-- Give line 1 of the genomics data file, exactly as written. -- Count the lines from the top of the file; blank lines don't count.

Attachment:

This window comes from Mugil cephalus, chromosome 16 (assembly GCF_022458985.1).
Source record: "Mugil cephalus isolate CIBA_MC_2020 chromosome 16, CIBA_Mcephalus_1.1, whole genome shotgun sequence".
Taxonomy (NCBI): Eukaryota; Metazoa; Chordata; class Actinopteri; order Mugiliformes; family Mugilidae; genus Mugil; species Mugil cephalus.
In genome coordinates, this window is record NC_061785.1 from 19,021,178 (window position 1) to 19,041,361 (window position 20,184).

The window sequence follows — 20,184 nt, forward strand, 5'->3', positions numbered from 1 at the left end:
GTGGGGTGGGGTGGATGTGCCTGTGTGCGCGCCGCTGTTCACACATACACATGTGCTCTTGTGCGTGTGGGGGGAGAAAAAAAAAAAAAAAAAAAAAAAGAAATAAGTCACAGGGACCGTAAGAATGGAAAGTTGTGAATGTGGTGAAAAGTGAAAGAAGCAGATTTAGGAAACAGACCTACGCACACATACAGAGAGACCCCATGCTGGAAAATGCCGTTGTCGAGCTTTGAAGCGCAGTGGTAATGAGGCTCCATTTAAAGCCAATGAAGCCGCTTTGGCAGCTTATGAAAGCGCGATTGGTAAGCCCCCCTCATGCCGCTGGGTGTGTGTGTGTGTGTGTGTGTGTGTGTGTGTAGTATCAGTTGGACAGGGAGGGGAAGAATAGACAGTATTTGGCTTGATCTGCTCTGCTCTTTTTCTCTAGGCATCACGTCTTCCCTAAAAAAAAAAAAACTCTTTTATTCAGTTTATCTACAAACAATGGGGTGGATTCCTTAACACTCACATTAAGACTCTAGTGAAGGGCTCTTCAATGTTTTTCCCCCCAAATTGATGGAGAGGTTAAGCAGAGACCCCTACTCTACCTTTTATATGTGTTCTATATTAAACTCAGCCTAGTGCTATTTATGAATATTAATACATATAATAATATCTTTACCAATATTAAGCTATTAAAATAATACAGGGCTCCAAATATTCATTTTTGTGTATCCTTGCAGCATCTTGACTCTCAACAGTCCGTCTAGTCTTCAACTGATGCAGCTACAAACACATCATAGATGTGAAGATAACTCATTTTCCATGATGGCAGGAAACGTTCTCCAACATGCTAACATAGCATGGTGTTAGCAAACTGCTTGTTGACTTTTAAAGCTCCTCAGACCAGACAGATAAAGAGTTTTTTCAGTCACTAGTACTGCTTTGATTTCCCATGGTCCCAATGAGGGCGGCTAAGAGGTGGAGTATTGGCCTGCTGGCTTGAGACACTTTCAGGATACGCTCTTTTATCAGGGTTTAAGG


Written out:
This window comes from Mugil cephalus, chromosome 16 (assembly GCF_022458985.1).